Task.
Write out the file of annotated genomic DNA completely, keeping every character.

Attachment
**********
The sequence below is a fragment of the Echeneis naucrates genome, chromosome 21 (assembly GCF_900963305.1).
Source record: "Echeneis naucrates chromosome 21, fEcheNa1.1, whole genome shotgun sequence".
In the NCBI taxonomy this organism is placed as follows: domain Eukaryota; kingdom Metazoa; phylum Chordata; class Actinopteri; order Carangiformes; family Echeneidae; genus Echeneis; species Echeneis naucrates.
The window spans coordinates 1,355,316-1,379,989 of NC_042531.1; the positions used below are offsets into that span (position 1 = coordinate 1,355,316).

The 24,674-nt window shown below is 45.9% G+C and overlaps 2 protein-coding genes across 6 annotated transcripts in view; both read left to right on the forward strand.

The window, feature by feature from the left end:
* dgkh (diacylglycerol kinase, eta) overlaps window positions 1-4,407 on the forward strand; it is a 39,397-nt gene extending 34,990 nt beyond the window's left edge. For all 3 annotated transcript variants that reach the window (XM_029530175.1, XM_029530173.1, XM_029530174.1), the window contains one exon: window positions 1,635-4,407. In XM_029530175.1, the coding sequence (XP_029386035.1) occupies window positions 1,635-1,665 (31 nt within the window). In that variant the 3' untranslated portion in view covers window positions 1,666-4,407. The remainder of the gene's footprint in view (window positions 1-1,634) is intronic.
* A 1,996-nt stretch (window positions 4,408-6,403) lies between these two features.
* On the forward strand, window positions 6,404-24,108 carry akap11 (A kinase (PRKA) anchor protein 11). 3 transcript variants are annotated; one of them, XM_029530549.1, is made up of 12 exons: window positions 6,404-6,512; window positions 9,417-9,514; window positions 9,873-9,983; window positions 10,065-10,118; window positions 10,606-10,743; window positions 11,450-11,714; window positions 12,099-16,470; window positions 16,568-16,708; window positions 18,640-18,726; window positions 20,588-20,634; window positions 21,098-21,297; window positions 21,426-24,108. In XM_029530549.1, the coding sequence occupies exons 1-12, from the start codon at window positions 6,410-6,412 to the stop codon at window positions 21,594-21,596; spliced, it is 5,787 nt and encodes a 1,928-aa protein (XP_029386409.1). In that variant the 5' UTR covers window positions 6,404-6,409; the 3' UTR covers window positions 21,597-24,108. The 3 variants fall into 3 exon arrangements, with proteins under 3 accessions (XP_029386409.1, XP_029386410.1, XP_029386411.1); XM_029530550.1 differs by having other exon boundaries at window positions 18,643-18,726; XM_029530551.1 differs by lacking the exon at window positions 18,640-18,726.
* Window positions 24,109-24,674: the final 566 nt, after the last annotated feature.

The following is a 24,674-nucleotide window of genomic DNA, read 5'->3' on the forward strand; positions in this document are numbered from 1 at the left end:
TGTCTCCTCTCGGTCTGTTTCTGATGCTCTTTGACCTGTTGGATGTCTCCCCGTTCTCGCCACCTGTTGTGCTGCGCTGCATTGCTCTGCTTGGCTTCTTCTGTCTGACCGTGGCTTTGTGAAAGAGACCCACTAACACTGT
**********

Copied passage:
The sequence below is a fragment of the Echeneis naucrates genome, chromosome 21 (assembly GCF_900963305.1).
Source record: "Echeneis naucrates chromosome 21, fEcheNa1.1, whole genome shotgun sequence".
In the NCBI taxonomy this organism is placed as follows: domain Eukaryota; kingdom Metazoa; phylum Chordata; class Actinopteri; order Carangiformes; family Echeneidae; genus Echeneis; species Echeneis naucrates.
The window spans coordinates 1,355,316-1,379,989 of NC_042531.1; the positions used below are offsets into that span (position 1 = coordinate 1,355,316).

The 24,674-nt window shown below is 45.9% G+C and overlaps 2 protein-coding genes across 6 annotated transcripts in view; both read left to right on the forward strand.

The window, feature by feature from the left end:
* dgkh (diacylglycerol kinase, eta) overlaps window positions 1-4,407 on the forward strand; it is a 39,397-nt gene extending 34,990 nt beyond the window's left edge. For all 3 annotated transcript variants that reach the window (XM_029530175.1, XM_029530173.1, XM_029530174.1), the window contains one exon: window positions 1,635-4,407. In XM_029530175.1, the coding sequence (XP_029386035.1) occupies window positions 1,635-1,665 (31 nt within the window). In that variant the 3' untranslated portion in view covers window positions 1,666-4,407. The remainder of the gene's footprint in view (window positions 1-1,634) is intronic.
* A 1,996-nt stretch (window positions 4,408-6,403) lies between these two features.
* On the forward strand, window positions 6,404-24,108 carry akap11 (A kinase (PRKA) anchor protein 11). 3 transcript variants are annotated; one of them, XM_029530549.1, is made up of 12 exons: window positions 6,404-6,512; window positions 9,417-9,514; window positions 9,873-9,983; window positions 10,065-10,118; window positions 10,606-10,743; window positions 11,450-11,714; window positions 12,099-16,470; window positions 16,568-16,708; window positions 18,640-18,726; window positions 20,588-20,634; window positions 21,098-21,297; window positions 21,426-24,108. In XM_029530549.1, the coding sequence occupies exons 1-12, from the start codon at window positions 6,410-6,412 to the stop codon at window positions 21,594-21,596; spliced, it is 5,787 nt and encodes a 1,928-aa protein (XP_029386409.1). In that variant the 5' UTR covers window positions 6,404-6,409; the 3' UTR covers window positions 21,597-24,108. The 3 variants fall into 3 exon arrangements, with proteins under 3 accessions (XP_029386409.1, XP_029386410.1, XP_029386411.1); XM_029530550.1 differs by having other exon boundaries at window positions 18,643-18,726; XM_029530551.1 differs by lacking the exon at window positions 18,640-18,726.
* Window positions 24,109-24,674: the final 566 nt, after the last annotated feature.

The following is a 24,674-nucleotide window of genomic DNA, read 5'->3' on the forward strand; positions in this document are numbered from 1 at the left end:
TGTCTCCTCTCGGTCTGTTTCTGATGCTCTTTGACCTGTTGGATGTCTCCCCGTTCTCGCCACCTGTTGTGCTGCGCTGCATTGCTCTGCTTGGCTTCTTCTGTCTGACCGTGGCTTTGTGAAAGAGACCCACTAACACTGT